Hmm. On the one hand, it seems somehow sacrilegious to Bluetooth a sacred resting spot. On the other hand, the whole grave-tombstone-burial thing is the invention of humankind, so what’s one more invention? I have to admit, this lends a whole new twist to the idea of spending time with loved ones who have passed on. As a visitor, you just pull out your smart phone and browse the memories you had – or maybe never had, but are interested in. You’ll be able to commune not only with the dearly departed, but also with other people who had feelings for the dearly departed (I sense there could be problems for the cheating types here). In a hundred years, fifth grade students might even stop by to gather information for a book report. And without a doubt, this could create a whole new social sphere. I’m not kidding. There could easily be an ongoing continuum of conversation within cemeteries, and that buzz would most surely eventually be elevated to the online space.

So is e-tomb a right thing to do? Not sure. But we all know that once you cross the line, there’s no going back. The grieving process is a tricky thing, and if you’ve ever lost someone close to you, you know that it’s never really complete. The pain lessens with time, but you always miss the person who was a part of your life. I’ve heard that funerals are for the living, not the dead, and this is a pretty logical extension of that idea.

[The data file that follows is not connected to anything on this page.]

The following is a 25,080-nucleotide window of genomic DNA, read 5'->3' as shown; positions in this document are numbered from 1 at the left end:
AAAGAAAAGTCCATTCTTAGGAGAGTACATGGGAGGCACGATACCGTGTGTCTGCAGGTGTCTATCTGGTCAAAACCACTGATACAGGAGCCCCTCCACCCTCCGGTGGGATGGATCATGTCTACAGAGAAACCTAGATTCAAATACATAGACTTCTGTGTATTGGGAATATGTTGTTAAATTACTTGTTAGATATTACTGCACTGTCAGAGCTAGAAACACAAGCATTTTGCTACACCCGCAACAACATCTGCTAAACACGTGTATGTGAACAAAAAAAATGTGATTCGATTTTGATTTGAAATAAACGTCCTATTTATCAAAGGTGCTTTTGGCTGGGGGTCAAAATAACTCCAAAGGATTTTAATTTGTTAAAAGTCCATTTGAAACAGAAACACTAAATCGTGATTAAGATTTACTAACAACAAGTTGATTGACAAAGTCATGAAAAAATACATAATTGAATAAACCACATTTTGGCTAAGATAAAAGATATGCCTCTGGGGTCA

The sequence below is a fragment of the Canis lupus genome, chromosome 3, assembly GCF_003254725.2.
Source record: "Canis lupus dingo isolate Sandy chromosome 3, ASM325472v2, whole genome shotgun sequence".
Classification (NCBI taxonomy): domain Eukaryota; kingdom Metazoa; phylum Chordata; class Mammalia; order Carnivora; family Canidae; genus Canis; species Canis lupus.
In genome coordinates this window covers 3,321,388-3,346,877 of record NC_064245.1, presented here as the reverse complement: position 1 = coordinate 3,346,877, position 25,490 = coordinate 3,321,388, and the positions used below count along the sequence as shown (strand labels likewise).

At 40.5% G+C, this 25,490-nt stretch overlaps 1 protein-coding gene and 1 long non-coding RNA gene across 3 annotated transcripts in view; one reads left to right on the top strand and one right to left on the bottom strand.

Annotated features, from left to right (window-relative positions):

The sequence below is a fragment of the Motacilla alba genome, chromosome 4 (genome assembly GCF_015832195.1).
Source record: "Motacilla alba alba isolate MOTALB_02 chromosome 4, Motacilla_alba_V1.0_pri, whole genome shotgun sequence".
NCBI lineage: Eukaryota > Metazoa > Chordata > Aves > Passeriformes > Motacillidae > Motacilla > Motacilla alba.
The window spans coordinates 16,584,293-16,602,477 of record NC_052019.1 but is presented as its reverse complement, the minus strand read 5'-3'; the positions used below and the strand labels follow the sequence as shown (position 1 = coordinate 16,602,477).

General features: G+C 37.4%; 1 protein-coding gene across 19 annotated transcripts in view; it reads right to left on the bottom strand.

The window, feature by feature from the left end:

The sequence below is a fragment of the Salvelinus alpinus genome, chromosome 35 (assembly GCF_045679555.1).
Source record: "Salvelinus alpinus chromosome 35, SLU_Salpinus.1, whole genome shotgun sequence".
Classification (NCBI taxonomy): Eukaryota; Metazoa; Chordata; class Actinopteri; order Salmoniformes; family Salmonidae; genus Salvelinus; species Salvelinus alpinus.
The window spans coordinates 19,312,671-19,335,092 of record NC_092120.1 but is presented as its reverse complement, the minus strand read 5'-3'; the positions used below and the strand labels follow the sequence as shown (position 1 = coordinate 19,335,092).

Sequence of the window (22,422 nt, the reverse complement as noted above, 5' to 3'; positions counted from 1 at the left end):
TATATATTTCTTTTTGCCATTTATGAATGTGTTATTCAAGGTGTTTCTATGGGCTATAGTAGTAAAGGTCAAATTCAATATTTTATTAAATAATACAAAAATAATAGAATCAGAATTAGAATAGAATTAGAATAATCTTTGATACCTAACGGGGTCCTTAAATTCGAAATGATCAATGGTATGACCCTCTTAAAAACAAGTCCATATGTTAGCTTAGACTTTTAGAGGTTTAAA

Now consider this

It feels like technology is helping humankind to move inexorably toward a Borg-like state of collective consciousness, where we’ll strive to capture the entire life experiences of human beings and store them in a cloud somewhere. The knowledge accumulated in a lifetime is massive, and to be able to leverage even a tiny fraction of the knowledge of a million lifetimes would create untold potential. According to MartinGover.com, human knowledge has been doubling in an increasingly shorter time frame anyway – largely because of the advent of the Internet and the increasing propensity for knowledge-sharing. In 2004, knowledge was doubling every 18 months. IBM predicts that within the next couple of years, knowledge will double every 11 hours.